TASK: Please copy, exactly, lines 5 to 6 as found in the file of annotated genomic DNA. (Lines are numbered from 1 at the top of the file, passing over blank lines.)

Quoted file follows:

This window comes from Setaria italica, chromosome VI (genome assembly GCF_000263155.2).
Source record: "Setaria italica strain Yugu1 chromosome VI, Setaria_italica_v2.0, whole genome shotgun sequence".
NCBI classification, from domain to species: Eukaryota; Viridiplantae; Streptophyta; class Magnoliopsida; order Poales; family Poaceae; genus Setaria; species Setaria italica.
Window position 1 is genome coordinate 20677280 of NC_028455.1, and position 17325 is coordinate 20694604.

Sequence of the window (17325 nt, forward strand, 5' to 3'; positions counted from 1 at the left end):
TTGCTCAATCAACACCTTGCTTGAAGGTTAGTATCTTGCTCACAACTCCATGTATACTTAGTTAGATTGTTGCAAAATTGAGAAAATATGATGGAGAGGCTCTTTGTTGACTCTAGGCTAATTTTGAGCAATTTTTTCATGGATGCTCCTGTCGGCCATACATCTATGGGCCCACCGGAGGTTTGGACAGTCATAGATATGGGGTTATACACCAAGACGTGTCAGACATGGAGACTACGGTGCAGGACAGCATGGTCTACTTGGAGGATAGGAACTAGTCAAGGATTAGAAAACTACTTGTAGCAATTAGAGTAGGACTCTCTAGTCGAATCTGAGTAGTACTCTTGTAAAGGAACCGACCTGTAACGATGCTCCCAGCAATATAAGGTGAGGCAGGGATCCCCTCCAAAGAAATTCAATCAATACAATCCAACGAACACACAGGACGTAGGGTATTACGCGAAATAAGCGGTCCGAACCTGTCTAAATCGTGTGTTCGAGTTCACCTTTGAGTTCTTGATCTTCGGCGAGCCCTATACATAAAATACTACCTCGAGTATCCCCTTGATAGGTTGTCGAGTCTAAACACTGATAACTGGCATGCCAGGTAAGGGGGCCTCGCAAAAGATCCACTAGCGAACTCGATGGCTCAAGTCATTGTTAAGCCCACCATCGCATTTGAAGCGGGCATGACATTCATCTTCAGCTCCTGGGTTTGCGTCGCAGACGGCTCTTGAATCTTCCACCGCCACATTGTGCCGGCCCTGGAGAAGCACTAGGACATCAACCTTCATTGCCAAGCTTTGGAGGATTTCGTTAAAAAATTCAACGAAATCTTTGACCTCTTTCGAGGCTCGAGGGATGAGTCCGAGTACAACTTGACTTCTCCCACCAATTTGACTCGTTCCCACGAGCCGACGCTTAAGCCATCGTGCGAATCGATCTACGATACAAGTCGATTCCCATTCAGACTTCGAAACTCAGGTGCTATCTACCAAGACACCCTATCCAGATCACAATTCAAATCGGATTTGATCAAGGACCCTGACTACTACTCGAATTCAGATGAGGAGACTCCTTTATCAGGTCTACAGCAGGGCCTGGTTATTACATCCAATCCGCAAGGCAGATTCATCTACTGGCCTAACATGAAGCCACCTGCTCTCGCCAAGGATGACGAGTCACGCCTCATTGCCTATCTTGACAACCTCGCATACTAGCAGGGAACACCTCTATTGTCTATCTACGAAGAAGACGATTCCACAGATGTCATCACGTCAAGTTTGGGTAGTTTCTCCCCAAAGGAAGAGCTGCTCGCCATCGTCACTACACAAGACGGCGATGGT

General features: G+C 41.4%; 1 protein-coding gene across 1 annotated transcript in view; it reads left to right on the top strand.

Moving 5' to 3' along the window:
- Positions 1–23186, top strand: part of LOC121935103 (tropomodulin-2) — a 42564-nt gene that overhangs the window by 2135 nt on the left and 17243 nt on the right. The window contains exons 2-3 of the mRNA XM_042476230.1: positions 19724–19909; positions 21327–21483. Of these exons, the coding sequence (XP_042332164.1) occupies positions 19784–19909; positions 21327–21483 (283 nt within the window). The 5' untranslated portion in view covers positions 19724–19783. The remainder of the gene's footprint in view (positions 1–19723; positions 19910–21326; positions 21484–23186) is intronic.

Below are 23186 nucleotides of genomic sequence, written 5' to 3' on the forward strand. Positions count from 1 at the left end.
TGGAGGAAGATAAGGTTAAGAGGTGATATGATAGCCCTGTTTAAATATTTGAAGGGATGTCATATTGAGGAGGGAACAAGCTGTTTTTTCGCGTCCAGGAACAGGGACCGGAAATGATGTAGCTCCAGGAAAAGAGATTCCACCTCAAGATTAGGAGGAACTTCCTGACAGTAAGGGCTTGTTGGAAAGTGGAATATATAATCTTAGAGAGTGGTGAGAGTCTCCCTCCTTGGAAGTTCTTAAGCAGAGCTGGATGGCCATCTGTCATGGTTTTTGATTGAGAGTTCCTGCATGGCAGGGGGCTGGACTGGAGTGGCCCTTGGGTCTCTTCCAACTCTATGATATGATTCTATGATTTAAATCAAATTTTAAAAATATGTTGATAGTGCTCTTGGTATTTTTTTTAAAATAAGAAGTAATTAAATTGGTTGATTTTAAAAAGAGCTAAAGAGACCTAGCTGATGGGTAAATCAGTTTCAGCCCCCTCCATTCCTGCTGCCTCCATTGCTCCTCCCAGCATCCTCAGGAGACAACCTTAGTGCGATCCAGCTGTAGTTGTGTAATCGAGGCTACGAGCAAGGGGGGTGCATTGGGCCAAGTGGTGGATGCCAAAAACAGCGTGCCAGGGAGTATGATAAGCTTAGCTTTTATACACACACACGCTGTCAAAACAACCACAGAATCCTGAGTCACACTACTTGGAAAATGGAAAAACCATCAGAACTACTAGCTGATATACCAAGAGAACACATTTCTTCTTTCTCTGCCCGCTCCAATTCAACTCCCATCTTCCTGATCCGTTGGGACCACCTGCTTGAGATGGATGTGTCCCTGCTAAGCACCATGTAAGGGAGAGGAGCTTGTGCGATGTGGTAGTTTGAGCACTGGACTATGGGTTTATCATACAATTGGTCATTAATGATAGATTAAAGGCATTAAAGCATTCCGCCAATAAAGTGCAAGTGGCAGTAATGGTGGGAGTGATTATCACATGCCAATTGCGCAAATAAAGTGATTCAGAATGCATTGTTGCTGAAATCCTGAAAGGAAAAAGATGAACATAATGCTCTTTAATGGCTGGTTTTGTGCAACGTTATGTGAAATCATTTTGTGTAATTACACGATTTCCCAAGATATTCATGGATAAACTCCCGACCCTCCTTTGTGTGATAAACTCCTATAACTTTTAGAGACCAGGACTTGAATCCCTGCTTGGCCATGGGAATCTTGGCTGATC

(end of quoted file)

Sequence of the window (17325 nt, forward strand, 5' to 3'; positions counted from 1 at the left end):
TTGCTCAATCAACACCTTGCTTGAAGGTTAGTATCTTGCTCACAACTCCATGTATACTTAGTTAGATTGTTGCAAAATTGAGAAAATATGATGGAGAGGCTCTTTGTTGACTCTAGGCTAATTTTGAGCAATTTTTTCATGGATGCTCCTGTCGGCCATACATCTATGGGCCCACCGGAGGTTTGGACAGTCATAGATATGGGGTTATACACCAAGACGTGTCAGACATGGAGACTACGGTGCAGGACAGCATGGTCTACTTGGAGGATAGGAACTAGTCAAGGATTAGAAAACTACTTGTAGCAATTAGAGTAGGACTCTCTAGTCGAATCTGAGTAGTACTCTTGTAAAGGAACCGACCTGTAACGATGCTCCCAGCAATATAAGGTGAGGCAGGGATCCCCTCCAAAGAAATTCAATCAATACAATCCAACGAACACACAGGACGTAGGGTATTACGCGAAATAAGCGGTCCGAACCTGTCTAAATCGTGTGTTCGAGTTCACCTTTGAGTTCTTGATCTTCGGCGAGCCCTATACATAAAATACTACCTCGAGTATCCCCTTGATAGGTTGTCGAGTCTAAACACTGATAACTGGCATGCCAGGTAAGGGGGCCTCGCAAAAGATCCACTAGCGAACTCGATGGCTCAAGTCATTGTTAAGCCCACCATCGCATTTGAAGCGGGCATGACATTCATCTTCAGCTCCTGGGTTTGCGTCGCAGACGGCTCTTGAATCTTCCACCGCCACATTGTGCCGGCCCTGGAGAAGCACTAGGACATCAACCTTCATTGCCAAGCTTTGGAGGATTTCGTTAAAAAATTCAACGAAATCTTTGACCTCTTTCGAGGCTCGAGGGATGAGTCCGAGTACAACTTGACTTCTCCCACCAATTTGACTCGTTCCCACGAGCCGACGCTTAAGCCATCGTGCGAATCGATCTACGATACAAGTCGATTCCCATTCAGACTTCGAAACTCAGGTGCTATCTACCAAGACACCCTATCCAGATCACAATTCAAATCGGATTTGATCAAGGACCCTGACTACTACTCGAATTCAGATGAGGAGACTCCTTTATCAGGTCTACAGCAGGGCCTGGTTATTACATCCAATCCGCAAGGCAGATTCATCTACTGGCCTAACATGAAGCCACCTGCTCTCGCCAAGGATGACGAGTCACGCCTCATTGCCTATCTTGACAACCTCGCATACTAGCAGGGAACACCTCTATTGTCTATCTACGAAGAAGACGATTCCACAGATGTCATCACGTCAAGTTTGGGTAGTTTCTCCCCAAAGGAAGAGCTGCTCGCCATCGTCACTACACAAGACGGCGATGGT